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Self-isolation is becoming a struggle for local seniors

One man said isolation is depleting, while another senior says: 'Aside from the terror of dying, I'm having the time of my life'
Vicki and Bill Sherwood, of Orillia, are currently self-isolating in their condo. They occasionally go out for walks and bird watching in Tudhope Park. Contributed photo

Self-isolation is like being in prison - at least it is for seniors isolating on their own.

“If I didn't have my phone to tell me what day and date it is, I would be completely lost,” said Dav Langstroth. “I have a radio, but they're not in the habit of announcing the day and date very often.”

The 64-year-old, who lives on his own in Orillia, has been avoiding the outdoors like the plague - or COVID-19 - and it’s been getting progressively harder, he said.

“You wake up in the morning and you're happy with the gift of the day,” said Langstroth. “On the other hand, what are you going to do with that gift?”

It’s difficult on both a physical and mental level, he said.

“Physically, it's depleting me," said Langstroth, who has emphysema, asthma, and chronic obstructive pulmonary disease (COPD). “My favourite sport is eating. And really what else is there to do right now? Could I eat less? Yes. Do I want to? Yes. Am I eating less? No, because I'm bored,” he added.

Langstroth described himself as a gregarious person. 

“That's one big thing I miss ... talking to other people,” he said. “I used to walk up the street and talk to people at Mariposa Market as I ate a meal and sometimes invite them to eat with me and buy them a meal.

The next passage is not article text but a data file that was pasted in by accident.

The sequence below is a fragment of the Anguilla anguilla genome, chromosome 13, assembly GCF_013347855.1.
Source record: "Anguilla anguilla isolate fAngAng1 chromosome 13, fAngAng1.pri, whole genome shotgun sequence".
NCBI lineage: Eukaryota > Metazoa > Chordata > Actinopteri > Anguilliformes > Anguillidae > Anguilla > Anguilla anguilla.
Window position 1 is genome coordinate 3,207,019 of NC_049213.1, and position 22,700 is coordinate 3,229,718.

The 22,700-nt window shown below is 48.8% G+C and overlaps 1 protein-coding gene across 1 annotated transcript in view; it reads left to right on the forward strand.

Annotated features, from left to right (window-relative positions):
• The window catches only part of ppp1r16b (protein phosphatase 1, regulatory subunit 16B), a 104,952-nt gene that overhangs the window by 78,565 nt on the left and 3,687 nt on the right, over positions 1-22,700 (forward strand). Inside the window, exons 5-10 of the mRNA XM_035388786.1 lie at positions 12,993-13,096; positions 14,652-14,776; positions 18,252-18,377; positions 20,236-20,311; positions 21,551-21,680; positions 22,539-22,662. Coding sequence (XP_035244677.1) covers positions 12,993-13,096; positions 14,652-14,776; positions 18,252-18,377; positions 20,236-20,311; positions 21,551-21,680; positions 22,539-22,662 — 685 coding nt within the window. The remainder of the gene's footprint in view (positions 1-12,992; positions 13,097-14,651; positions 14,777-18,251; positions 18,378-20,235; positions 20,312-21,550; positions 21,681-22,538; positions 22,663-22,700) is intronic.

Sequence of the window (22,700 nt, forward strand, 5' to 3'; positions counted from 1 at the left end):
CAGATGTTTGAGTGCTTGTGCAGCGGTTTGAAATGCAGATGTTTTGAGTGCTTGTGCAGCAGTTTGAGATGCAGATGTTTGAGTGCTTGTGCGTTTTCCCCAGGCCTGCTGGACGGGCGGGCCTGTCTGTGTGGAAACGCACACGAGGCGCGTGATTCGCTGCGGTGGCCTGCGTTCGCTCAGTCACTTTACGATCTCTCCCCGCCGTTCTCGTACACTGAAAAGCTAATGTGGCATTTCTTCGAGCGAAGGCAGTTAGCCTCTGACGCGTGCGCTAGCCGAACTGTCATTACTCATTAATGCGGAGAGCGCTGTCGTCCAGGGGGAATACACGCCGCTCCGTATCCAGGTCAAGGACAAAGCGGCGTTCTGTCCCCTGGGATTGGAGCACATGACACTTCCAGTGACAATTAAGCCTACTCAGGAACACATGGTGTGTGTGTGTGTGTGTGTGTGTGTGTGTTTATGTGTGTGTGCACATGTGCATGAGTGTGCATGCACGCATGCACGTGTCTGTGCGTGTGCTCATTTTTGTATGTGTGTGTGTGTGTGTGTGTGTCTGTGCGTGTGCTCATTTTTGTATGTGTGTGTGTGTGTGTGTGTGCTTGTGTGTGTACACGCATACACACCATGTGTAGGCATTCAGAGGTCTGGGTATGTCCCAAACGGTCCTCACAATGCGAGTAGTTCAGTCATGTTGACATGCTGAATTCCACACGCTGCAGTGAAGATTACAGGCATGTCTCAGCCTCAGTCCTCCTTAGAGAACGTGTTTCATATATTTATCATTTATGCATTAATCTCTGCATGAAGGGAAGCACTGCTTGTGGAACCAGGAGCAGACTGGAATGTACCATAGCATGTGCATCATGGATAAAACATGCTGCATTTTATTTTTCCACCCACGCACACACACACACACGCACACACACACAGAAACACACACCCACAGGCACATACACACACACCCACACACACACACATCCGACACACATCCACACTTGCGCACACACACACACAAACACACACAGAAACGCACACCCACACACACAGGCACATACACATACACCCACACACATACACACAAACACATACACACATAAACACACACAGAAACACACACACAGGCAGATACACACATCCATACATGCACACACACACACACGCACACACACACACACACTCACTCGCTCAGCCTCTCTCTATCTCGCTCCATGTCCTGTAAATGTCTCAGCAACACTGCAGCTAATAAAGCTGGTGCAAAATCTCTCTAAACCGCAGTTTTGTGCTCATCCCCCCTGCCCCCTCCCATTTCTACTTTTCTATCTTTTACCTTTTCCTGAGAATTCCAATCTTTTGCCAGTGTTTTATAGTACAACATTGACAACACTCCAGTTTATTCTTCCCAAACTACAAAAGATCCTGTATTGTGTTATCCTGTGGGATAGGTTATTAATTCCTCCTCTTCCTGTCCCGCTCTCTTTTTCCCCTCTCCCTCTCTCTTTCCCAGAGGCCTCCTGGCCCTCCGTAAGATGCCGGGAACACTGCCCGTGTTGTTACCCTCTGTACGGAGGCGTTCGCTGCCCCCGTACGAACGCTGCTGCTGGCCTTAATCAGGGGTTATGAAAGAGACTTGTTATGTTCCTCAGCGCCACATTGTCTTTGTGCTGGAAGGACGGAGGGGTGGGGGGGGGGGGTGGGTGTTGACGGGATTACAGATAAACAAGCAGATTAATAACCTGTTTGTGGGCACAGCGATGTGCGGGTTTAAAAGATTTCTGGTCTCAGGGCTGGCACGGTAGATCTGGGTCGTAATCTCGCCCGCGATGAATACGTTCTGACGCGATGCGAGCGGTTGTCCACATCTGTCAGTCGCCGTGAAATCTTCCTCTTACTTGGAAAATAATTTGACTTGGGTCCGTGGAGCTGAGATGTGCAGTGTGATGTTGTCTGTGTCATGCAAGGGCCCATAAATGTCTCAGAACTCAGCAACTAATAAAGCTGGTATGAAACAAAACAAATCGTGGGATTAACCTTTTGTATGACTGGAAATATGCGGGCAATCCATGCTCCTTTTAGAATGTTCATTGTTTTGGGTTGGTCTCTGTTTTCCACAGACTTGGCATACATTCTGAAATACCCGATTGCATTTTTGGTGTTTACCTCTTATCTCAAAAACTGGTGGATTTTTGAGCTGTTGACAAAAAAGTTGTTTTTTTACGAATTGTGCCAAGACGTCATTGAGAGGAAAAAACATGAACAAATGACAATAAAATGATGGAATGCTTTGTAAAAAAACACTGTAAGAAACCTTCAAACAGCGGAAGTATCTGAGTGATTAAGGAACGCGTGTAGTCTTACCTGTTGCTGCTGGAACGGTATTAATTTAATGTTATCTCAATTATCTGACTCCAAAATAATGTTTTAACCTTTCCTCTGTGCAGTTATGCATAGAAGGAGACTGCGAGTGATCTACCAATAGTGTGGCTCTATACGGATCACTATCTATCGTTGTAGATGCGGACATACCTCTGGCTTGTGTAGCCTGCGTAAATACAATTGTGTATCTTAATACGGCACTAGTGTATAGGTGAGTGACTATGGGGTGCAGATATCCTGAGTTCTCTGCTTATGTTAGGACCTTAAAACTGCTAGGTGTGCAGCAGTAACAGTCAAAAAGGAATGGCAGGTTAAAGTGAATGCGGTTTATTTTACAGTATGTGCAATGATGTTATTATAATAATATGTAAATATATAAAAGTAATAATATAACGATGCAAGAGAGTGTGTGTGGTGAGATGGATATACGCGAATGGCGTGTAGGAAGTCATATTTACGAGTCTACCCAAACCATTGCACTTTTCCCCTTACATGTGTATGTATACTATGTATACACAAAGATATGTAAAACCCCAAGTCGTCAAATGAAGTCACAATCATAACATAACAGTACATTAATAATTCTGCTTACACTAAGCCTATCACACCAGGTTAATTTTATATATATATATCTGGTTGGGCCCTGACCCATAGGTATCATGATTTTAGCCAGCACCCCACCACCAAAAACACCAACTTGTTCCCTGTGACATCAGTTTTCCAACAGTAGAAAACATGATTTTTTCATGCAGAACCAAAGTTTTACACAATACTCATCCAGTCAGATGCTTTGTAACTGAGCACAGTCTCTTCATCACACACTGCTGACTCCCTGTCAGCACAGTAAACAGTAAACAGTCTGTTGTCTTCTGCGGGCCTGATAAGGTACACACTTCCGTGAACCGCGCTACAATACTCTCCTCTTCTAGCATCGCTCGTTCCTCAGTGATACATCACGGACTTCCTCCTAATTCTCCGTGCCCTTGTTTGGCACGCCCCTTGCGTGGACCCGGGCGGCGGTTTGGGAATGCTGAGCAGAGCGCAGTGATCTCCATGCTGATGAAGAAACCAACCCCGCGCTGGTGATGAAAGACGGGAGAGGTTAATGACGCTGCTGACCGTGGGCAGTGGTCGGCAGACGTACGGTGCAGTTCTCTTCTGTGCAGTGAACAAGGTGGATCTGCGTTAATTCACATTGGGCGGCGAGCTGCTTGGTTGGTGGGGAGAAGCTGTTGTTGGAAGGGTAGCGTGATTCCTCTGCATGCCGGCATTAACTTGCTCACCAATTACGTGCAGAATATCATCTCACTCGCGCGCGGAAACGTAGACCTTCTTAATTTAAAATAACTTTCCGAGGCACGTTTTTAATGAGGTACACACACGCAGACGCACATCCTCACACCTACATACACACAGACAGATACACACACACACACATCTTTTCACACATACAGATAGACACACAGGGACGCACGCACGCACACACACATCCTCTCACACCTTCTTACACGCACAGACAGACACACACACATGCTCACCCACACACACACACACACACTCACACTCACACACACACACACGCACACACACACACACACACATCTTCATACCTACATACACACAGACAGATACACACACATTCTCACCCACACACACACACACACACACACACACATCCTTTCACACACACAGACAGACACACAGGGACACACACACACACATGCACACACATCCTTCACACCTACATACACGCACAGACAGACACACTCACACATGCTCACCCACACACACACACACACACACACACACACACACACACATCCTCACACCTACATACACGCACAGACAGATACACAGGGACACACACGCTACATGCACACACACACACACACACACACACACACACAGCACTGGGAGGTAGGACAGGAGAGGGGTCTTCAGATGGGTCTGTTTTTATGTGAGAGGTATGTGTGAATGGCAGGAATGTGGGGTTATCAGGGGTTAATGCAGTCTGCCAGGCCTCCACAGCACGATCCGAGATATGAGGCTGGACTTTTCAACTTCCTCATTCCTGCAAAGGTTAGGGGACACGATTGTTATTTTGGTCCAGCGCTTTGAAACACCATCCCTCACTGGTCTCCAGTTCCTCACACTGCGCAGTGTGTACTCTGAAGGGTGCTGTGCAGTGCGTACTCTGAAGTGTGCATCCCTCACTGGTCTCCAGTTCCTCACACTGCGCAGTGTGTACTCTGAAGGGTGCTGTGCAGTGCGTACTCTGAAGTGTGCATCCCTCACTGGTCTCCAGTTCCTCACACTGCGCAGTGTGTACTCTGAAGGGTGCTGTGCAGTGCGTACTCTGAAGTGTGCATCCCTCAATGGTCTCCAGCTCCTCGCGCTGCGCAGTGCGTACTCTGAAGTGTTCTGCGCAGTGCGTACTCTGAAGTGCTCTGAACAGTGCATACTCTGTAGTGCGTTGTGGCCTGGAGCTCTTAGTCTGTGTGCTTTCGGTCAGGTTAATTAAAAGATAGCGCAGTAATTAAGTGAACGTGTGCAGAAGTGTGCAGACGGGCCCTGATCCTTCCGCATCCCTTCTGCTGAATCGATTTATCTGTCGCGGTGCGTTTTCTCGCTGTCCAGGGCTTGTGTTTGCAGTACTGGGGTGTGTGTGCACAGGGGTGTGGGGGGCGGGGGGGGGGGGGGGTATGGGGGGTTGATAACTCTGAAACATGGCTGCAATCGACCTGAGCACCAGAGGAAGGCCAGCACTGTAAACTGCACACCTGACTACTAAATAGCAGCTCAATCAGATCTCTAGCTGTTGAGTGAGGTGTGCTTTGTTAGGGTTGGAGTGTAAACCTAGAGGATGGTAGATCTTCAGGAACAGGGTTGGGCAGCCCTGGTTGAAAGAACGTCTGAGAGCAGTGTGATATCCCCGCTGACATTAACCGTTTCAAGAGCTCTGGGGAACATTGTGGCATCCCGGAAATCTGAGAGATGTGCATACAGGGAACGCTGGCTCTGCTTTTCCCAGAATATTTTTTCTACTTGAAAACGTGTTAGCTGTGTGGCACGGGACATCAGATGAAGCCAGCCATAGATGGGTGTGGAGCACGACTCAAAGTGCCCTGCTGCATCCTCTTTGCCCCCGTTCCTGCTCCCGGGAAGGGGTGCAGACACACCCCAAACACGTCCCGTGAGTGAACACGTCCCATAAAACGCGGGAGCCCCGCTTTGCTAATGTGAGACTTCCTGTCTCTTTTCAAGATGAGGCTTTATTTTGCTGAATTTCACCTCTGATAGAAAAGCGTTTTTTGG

"I enjoyed watching little children buzz around with their energy of life. I enjoyed talking to young people in all their glory. I can't do any of that now," he said.

And virtual meetings aren’t anything like an in-person connection, said Langstroth, adding he has been spending his non-eating time reading books and watching and re-watching any DVDs he has at his apartment.

“I've seen some of the worst movies,” he said, adding with a laugh that the Alien vs. Predator series was probably the worst one he had watched. “The Star Wars original series is enjoyable to watch.”

Where Langstroth is finding technology helpful but still lacking, Lesley Bridges said she thinks it’s key for people staying in touch in these times.

“Fortunately, we're (all) pretty well connected via email, phones, texting, Facebook messaging,” said the 66-year-old Severn resident talking about how she is staying in touch with her friends and relatives while in self-isolation. 

Unlike Langstroth, Bridges said she is an introvert and being indoors doesn’t really bother her. 

“Aside from the terror of dying, I'm having the time of my life. I'm reading books, I'm knitting, crocheting, and even writing a book," said Bridges.

But Bridges, like many others, also seeks physical affection in her interactions with people.

“I remember that the last hug I had from somebody other than my husband was on March 11,” she said.

Bridges and her 71-year-old husband, John Tyerman, both are physically vulnerable to the disease. 

“I have a bit of a compromised immune system; my lungs aren't too strong,” she said, adding Tyerman is in good health otherwise, but he had a brain injury a few years ago and was going to a support group every Wednesday.